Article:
With Tongue piercings you should plan on buying two pieces of jewelry, one longer for the piercing and swelling and one shorter to reduce damage to the structures in your mouth after the swelling is done. Since the tissue of the tongue is soft to reduce the risks of tearing, I suggest jewelry that is at least 14g but no larger than 10g to start out with. The jewelry that it is pierced with should be a great deal longer than the thickness of the tongue at rest. It is much better to pierce with a barbell that is a little too long than too short because the tongue is going to swell. However the jewelry shouldn't be so long that the piercee can not close their mouth comfortably. Usually starting jewelry is between 3/4 and 7/8 of an inch long however with thinner tongues and smaller mouths, 5/8 or 11/16 maybe be a better choice. It is a balancing act of allowing for the swelling but reducing other damage that might occur with an extremely long barbell.

I suggest Downsizing the jewelry in a week to ten days and that you have it professionally changed. Usually this is will past the swelling stage of the healing and leaving the longer barbell in is only going to prolong healing, increase discomfort and increase the risk of damage while the piercee is adapting to eating and talking with the jewelry in. The jewelry should be lose fitting when the tongue is at rest but should be long enough to allow the tongue to flex. The most common size is 1/2 to 11/16. Most studios will offer a discount on the replacement barbell.

  • Jewelry Types:
    • Straight Barbells - A straight post with threaded ends. I strongly suggest with all tongue piercings except possibly the tip of the tongue that you wear a barbell. Other types of jewelry will take up more room in your mouth and increase risks of damage to teeth, gums and bones.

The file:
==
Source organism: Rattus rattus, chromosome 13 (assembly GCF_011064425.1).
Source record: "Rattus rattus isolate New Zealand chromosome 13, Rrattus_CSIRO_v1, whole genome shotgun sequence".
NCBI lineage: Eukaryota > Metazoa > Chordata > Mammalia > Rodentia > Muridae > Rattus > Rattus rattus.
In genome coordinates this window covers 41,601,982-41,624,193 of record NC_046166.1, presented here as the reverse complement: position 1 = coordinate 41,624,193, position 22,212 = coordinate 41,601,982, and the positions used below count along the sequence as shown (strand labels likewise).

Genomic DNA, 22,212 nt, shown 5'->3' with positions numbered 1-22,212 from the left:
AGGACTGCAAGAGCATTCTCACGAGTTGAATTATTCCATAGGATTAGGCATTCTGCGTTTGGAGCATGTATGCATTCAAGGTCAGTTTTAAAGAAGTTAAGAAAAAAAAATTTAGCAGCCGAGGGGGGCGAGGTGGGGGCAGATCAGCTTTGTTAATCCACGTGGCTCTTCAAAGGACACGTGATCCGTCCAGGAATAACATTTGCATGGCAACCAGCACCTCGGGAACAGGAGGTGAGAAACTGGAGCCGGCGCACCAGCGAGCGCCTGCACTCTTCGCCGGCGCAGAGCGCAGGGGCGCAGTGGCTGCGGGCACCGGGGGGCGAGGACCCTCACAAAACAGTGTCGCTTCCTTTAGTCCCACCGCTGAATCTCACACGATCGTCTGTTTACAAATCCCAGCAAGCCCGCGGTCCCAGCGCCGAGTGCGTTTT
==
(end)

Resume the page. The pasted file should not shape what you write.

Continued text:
• Captive Bead or Beaded Ring - A circular ring with a fixed bead or ball or a bead or ball that is held captive by the tension of the ring. I do not suggest wearing rings and other circular jewelry in tongue piercings. This is in part because the width of the jewelry will need to be long enough to clear the tissue but also because of the additional space the jewelry will take up. Piercing that are close to the edge or tip of the tongue maybe safe but there will be an increased risk of catching teeth and bitting the jewelry.
  • Jewelry Materials:
    • Implant Grade Steel - Still the most common and can hold up well in the mouth. However, in a battle with gums, bones and teeth, steel will always win.
    • Implant Grade Titanium - Lighter than Steel and more body friendly. However the layer of Oxidation that creates the different colors can lighten from erosion in the mouth.
    • 14kt or better Solid Gold - Will in most cases give before your teeth. Especially if it is a higher kart weight like 18kt. However since the metal is softer, it can become deformed from contact with teeth and be expensive to replace.
    • Acrylic and other Plastics - The main advantage to plastic is that is will break before your teeth will. However, there is no way to sterilize acrylic and other plastics and the material will degrade in the mouth. So, the jewelry or the ends need to be inspected and replaced on a regular bases. I suggest wearing a metal post with acrylic ends for security. I would not suggest wearing barbells with o-rings or "threadless" jewelry in the mouth. The chance if the o-rings falling off and you swallowing the jewelry are high.
  • Barbell Ends:
    • No-Cee-Ums - This is a flat often textured end that can blend in with the tongue and make the piercing less noticable.
    • Shaped objects - Avoid anything that is larger than a normal end. The larger the end the more space it will take up in your mouth and the increased risks of damage. Also the ends should be smooth without sharp edges or points because the will cause damage to the roof of your mouth.